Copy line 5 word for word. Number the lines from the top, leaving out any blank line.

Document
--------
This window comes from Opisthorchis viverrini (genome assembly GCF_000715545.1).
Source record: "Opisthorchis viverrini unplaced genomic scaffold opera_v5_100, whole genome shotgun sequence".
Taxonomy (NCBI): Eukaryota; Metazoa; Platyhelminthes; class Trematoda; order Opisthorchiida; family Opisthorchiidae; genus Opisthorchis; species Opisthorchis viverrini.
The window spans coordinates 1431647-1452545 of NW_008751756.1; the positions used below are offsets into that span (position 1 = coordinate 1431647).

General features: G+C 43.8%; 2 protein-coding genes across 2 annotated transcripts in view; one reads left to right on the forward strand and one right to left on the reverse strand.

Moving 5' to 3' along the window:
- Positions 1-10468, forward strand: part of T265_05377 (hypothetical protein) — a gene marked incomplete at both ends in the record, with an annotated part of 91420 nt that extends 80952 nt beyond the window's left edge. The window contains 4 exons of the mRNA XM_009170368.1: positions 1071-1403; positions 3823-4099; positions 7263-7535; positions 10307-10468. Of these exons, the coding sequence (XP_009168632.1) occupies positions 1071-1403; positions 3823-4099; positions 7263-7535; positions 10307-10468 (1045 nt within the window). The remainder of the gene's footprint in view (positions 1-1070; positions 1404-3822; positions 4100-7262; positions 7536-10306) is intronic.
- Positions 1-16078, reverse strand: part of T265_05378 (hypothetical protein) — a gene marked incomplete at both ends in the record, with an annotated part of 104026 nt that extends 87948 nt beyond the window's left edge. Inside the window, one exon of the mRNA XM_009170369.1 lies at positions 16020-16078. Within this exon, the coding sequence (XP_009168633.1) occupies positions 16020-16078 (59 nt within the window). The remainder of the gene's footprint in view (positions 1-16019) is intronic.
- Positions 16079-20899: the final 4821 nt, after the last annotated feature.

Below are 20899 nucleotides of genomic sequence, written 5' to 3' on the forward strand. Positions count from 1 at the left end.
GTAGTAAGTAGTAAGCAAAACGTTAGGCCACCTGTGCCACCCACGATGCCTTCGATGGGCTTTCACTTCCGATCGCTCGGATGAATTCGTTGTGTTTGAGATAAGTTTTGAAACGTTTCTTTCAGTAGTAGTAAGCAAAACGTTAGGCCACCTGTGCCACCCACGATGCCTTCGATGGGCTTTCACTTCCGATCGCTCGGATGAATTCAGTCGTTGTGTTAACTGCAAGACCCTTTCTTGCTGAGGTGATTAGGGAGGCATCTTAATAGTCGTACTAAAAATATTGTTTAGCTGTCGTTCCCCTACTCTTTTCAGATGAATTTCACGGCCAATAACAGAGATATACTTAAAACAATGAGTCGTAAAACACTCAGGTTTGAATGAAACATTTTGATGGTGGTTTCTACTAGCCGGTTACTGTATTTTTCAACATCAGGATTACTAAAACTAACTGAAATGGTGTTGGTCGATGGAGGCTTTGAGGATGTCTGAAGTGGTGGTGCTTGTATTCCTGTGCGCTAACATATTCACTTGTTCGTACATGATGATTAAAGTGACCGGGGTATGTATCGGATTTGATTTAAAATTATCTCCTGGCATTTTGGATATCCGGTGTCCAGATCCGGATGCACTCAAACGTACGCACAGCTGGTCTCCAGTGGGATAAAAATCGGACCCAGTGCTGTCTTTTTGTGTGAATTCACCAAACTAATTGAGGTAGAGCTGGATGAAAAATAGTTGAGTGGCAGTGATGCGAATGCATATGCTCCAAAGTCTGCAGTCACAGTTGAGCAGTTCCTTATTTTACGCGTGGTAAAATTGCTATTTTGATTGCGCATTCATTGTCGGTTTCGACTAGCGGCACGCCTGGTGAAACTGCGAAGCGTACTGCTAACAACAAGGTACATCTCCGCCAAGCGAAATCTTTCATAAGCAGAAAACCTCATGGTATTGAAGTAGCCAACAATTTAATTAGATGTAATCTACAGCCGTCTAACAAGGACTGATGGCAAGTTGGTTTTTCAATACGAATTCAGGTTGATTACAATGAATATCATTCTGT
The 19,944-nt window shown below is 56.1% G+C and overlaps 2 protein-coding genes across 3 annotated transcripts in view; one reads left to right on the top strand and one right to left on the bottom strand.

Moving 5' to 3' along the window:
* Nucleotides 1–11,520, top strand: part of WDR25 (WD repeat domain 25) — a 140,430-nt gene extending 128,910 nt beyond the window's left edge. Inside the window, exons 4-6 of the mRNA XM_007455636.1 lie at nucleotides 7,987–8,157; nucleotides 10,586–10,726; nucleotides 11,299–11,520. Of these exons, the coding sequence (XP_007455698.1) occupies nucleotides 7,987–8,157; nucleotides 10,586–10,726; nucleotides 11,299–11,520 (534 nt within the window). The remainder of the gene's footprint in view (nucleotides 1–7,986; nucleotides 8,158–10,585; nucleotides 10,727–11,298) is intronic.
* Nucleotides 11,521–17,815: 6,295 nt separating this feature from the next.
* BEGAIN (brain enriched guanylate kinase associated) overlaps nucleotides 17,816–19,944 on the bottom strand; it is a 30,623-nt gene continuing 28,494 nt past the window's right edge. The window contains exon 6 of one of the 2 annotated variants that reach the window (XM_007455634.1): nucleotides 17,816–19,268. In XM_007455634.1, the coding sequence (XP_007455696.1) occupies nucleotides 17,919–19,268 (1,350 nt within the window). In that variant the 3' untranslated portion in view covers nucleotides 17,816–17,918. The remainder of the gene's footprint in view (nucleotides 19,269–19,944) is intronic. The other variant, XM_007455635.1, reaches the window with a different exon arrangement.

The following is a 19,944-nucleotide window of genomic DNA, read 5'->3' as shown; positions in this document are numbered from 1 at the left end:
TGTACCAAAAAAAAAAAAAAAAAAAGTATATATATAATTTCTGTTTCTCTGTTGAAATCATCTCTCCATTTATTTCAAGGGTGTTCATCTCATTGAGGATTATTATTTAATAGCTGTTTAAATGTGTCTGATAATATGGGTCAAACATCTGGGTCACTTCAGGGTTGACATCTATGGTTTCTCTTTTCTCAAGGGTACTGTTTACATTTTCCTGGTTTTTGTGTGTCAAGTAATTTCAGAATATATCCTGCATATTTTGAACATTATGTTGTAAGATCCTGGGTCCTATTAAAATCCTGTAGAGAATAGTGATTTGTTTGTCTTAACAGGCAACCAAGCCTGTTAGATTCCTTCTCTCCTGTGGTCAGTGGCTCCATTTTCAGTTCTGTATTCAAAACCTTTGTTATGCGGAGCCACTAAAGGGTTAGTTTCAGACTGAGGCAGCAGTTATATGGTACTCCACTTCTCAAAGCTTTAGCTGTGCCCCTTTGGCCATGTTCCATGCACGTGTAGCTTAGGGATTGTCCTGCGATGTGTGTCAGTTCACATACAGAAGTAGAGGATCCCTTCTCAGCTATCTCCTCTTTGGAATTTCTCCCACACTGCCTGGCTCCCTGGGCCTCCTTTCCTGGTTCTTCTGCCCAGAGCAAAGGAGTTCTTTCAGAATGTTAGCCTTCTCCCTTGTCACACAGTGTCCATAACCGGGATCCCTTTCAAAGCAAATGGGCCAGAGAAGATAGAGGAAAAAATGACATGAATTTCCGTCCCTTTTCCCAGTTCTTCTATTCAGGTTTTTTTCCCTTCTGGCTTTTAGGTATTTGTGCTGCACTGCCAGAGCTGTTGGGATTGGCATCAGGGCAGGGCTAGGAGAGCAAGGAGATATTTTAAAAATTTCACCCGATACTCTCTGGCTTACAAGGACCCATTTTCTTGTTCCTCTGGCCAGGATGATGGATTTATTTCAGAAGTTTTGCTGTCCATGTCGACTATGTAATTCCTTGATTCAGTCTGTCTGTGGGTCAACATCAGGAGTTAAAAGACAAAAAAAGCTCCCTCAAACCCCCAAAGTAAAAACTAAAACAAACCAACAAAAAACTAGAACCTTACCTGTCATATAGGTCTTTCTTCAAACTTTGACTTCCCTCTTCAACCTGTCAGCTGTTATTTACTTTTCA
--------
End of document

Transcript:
General features: G+C 43.8%; 2 protein-coding genes across 2 annotated transcripts in view; one reads left to right on the forward strand and one right to left on the reverse strand.